Another big change was ventilation. Traditional sherpa houses did not have chimneys. On my first trip, on cold days it was always a tough decision. Do I stay outside and freeze? Or do I go inside where I'll cough and choke and get bleary eyed because of the smoke. Every sherpa must have been half-blind from cataracts by the time they were forty. Now I didn't see a single building where the fireplace or stove wasn't vented to the outside. It was a big improvement.
Things looked a lot different as I walked around town too. There was an ATM right across from my hotel. There were still a lot of traditional Nepali shops, where merchandise was piled in boxes or laid out on tables. But there were also western-style stores that wouldn't look out of place in a US suburban mall, especially stores selling things like high-end hiking and trekking gear. There was even a real North Face store.
There were a lot of choices for food and drink. Traditional teahouses used to be a little like being a guest in someone's house. They would offer traditional Nepali foods like dal bhat (rice and lentil soup), chapatis (a flatbread) or momos (Tibetan dumplings). Now just about every restaurant had added things like spaghetti, pizza and french fries to their menu. In Namche there were even places that specialized in other cuisines. I saw a Japanese sushi restaurant, a German bakery, several Starbucks-like coffee houses, two Irish pubs, and many others.
And bars. There were a lot of bars. As I walked past them there would be loud music blaring from inside. It was quite a change for a place that barely had electric lights the last time I was here. The traditional Sherpa alcoholic drink is chang, which is made from barley and is similar to beer. But there was a wide variety of other choices, from imported beers like Guiness to locally brewed beers like Everest (what else would you call a beer brewed in Nepal?). Apparently a lot of tourists get bored during their acclimatization layover in Namche and spend their time drinking. That's actually not a good idea since alchohol and altitude interact and mutually amplify their effects.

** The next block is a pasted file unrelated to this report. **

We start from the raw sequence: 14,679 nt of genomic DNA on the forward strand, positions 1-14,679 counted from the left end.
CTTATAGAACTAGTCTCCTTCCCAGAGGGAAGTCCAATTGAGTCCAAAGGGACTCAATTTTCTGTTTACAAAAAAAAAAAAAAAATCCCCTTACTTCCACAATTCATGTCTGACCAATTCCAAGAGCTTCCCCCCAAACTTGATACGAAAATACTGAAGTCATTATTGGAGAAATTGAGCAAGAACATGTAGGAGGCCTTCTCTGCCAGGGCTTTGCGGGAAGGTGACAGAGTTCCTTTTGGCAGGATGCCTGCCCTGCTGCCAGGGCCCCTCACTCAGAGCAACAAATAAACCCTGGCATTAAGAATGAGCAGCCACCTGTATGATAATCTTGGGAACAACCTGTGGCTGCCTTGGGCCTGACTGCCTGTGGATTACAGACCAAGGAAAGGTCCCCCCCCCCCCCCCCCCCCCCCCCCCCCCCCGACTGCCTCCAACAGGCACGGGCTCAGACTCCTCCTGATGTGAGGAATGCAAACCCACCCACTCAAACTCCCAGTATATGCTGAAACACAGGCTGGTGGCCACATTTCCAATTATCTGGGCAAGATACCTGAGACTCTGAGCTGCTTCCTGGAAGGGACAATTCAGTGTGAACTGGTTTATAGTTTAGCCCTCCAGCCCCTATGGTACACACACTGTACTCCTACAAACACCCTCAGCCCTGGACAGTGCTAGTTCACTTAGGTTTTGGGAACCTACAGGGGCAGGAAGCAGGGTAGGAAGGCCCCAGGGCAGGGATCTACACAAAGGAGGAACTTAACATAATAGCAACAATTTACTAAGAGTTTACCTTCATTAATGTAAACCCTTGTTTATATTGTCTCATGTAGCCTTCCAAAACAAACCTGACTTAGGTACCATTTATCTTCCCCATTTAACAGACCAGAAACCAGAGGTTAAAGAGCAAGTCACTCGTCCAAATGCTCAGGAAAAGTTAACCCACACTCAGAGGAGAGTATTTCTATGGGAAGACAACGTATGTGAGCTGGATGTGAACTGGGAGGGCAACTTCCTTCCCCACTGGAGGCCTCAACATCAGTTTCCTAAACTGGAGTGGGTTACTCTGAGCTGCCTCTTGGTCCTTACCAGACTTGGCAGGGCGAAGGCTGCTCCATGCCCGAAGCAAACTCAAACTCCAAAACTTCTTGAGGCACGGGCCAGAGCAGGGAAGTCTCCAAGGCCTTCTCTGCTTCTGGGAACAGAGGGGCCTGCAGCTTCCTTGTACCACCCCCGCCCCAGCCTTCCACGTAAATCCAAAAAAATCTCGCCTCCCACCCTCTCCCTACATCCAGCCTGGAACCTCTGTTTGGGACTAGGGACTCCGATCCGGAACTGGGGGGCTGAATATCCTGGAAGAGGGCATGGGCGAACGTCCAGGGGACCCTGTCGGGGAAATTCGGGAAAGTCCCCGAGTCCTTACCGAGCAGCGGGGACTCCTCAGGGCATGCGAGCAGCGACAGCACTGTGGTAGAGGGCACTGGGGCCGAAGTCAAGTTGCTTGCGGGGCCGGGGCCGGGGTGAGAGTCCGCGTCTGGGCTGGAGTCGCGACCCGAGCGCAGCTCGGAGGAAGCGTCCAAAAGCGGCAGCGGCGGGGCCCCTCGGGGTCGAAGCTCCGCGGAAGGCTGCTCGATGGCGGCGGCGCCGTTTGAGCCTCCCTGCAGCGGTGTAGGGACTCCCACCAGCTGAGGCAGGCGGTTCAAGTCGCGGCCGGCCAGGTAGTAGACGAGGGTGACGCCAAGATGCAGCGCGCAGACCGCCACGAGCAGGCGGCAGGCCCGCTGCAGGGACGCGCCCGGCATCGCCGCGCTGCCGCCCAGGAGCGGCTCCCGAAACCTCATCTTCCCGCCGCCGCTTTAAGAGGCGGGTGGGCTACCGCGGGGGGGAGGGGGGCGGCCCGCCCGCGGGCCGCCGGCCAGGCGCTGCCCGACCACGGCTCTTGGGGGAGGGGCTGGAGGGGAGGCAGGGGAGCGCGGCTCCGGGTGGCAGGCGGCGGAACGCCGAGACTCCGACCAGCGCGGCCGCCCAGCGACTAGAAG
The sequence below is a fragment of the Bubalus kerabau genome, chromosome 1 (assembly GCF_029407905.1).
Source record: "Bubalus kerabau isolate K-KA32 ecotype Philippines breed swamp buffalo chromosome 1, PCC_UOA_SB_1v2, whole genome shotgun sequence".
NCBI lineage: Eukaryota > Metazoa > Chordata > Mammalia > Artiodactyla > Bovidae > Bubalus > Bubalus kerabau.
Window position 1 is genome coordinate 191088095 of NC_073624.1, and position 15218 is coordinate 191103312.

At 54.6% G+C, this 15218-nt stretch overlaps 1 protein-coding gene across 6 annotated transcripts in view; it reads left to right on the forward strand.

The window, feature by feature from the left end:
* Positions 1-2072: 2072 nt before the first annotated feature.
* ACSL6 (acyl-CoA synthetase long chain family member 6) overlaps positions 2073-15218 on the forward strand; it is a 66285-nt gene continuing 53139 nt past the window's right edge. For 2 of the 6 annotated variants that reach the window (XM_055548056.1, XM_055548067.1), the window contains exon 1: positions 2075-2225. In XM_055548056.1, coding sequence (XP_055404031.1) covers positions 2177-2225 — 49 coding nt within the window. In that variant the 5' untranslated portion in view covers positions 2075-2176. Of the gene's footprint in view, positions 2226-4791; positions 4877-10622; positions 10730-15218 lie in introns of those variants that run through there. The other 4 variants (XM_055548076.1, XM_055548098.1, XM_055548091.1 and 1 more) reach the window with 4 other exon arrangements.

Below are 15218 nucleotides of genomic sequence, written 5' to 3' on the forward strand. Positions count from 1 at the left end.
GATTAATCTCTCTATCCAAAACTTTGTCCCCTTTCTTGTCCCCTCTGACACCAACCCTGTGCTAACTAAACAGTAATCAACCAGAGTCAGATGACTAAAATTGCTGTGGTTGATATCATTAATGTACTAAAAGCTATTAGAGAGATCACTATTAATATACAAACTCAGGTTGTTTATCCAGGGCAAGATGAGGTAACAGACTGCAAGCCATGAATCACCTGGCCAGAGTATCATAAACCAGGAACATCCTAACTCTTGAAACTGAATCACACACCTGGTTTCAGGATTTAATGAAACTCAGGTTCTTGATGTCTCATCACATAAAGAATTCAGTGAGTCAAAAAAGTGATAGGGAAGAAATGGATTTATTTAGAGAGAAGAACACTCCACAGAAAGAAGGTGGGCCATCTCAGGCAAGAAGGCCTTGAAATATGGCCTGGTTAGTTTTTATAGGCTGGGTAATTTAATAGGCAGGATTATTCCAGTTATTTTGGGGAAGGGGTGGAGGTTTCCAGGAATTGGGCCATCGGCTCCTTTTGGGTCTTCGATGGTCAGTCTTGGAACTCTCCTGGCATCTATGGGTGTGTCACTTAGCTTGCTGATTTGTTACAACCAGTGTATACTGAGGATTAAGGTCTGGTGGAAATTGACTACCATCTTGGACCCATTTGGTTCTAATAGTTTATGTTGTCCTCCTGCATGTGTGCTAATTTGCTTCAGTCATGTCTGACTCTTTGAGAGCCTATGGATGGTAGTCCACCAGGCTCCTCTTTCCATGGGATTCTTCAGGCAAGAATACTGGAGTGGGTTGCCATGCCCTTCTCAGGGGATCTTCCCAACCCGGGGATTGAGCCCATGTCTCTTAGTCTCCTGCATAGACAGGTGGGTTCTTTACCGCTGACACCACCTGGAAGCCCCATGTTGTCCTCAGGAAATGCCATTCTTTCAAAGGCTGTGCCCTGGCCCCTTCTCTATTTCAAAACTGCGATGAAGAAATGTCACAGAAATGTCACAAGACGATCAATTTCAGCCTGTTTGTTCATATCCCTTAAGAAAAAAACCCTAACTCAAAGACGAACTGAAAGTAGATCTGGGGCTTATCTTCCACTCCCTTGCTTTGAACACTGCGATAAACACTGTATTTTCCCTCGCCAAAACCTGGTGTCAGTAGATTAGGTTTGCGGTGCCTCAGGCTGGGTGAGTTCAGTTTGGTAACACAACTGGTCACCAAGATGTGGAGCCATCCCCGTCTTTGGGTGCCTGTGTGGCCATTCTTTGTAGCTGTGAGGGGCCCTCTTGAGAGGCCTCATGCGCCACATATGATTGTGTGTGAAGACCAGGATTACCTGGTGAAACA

I thought these businesses were all pretty remarkable when you consider that it takes four or five days of walking to get to Namche from the nearest road. It did explain all of those long trains of pack animals that shared the trail with us on our hike in.
Even the Sherpa people look different. On my first visit they wore traditional clothes, especially the women, that were mostly made from yak wool. Now everyone dressed in western clothes. They were wearing synthetic hiking pants, down jackets and hiking boots. Used gear is readily available and very cheap. Many westerners, from big climbing expeditions to solo trekkers don't want to haul all of their mountain clothes and equipment back home when they leave Nepal. I left some of my stuff at the end of the trip too, letting Shambu and Awshuk take what they wanted.
The atmosphere in Namche and the whole Khumbu has changed dramatically over time, but the tourist business has been very good for the area. Namche is the wealthiest district in Nepal, with an annual income that is seven times the national average. Some people might lament the loss of the way things were and resent the commercialization that has occured. But it is clear that there has been tremendous improvement in the way of life for the people who live there. I think that is a good thing.